The Ranking Member of the
Specifically, the provisions would impede the
Waters will also offer an amendment to the measure that would protect the CFTC's cost-benefit considerations from frivolous and excessive litigation by special interest groups. She also supports an amendment offered by Rep.
On the House floor, Waters made the following statement:
"I rise today in opposition to H.R. 4413, legislation that would reauthorize the
This measure addresses an important goal for this
I know that Rep. Peterson and Rep. Scott, the Ranking Members of the Committee and Subcommittee, respectively, have worked in good faith to improve this legislation, and that they care deeply about making the CFTC work for farmers, manufacturers and other businesses that use futures and derivatives. I thank them for their efforts.
However, I'm concerned about provisions in the bill - unrelated to reauthorization of the Commission - that I believe would undermine the CFTC's authority and hamstring its ability to regulate a complex and important marketplace.
H.R. 4413 would also make it much more difficult for the CFTC and the
These types of derivatives transactions contributed to the massive taxpayer bailout of AIG in 2008, created enormous losses to JP Morgan in the "London Whale" episode in 2012, and brought down the hedge fund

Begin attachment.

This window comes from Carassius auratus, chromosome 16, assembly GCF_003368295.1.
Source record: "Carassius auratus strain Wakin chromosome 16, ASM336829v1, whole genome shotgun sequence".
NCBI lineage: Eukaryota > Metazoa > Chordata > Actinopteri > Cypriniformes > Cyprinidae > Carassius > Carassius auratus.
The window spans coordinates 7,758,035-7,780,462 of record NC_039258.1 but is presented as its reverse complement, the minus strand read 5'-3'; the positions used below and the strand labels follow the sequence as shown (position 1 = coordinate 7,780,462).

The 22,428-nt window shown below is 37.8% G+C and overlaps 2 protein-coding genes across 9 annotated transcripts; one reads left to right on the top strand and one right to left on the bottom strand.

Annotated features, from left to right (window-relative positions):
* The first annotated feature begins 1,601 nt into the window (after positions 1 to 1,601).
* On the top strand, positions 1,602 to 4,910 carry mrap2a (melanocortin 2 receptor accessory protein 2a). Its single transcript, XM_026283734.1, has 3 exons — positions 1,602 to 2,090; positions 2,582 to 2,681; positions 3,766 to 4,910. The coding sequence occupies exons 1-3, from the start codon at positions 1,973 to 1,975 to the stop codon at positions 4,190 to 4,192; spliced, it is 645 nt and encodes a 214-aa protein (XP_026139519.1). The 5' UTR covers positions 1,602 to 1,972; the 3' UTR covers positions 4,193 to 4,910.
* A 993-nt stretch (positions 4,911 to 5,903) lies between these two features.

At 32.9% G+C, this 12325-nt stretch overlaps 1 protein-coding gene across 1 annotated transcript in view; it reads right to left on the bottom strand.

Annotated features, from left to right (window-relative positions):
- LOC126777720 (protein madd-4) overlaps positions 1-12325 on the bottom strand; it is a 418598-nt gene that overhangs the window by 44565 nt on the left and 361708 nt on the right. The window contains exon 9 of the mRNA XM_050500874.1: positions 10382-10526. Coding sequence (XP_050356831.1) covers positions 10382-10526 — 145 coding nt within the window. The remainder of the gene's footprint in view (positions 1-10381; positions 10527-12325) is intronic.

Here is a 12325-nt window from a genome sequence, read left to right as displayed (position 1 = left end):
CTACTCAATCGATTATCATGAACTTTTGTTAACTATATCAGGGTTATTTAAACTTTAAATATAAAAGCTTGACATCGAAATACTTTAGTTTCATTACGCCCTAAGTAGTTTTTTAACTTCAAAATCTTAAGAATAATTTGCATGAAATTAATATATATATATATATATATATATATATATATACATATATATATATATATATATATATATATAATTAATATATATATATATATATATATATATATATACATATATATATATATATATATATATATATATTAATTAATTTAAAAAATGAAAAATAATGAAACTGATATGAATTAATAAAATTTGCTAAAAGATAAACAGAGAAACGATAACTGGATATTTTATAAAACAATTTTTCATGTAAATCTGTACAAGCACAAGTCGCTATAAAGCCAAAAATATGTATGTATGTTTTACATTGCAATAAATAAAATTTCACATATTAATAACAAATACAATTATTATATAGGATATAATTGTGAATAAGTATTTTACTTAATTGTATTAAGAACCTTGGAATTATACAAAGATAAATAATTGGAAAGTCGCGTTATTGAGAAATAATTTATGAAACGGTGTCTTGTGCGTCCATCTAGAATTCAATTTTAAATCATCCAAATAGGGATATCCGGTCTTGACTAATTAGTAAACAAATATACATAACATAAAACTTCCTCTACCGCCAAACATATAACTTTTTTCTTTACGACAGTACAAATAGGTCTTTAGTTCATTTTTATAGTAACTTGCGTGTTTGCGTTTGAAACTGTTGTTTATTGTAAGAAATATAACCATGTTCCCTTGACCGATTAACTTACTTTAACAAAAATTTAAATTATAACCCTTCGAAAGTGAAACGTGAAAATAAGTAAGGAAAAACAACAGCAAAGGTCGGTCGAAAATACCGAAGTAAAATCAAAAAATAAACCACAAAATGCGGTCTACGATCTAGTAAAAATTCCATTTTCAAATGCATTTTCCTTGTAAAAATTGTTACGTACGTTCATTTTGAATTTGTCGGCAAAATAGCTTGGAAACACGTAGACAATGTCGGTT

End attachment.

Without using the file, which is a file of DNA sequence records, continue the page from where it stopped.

This bill makes the job of the CFTC and the
In addition, under the guise of cost-benefit analysis, the bill imposes heavy administrative hurdles and new litigation risks on the CFTC, significantly impairing the Commission's ability to do its job of regulating our derivatives markets. Like other agencies, the CFTC already considers the costs and benefits pursuant to numerous existing laws. And unlike any other regulator, the CFTC goes even further, considering the protection of market participants and the public, the effect on futures markets, price discovery, sound risk management practices and other public interest matters.
Even the courts have weighed in - finding that the CFTC has fulfilled its duty to consider the costs and benefits.
H.R. 4413 not only burdens an agency already facing limited funding with additional administrative burdens, but it also opens up new avenues for special interests to endlessly challenge the CFTC in court. Former CFTC Chairman Gensler noted that if this provision in H.R. 4413 is enacted, "it may well be hard to get any rule out of the building."
Together, these changes undermine the CFTC's ability to guard against some of the most complex and risky activities in our financial system.
And it is all just part of a multifaceted Republican effort to undercut laws and regulations that protect consumers, investors and the economy. It also comes just a week after House Republicans proposed an appropriations measure that dangerously underfunds the CFTC at 22 percent below the President's request - a level which will lead to either agency wide closures or employee layoffs.
I urge my colleagues to oppose this legislation."
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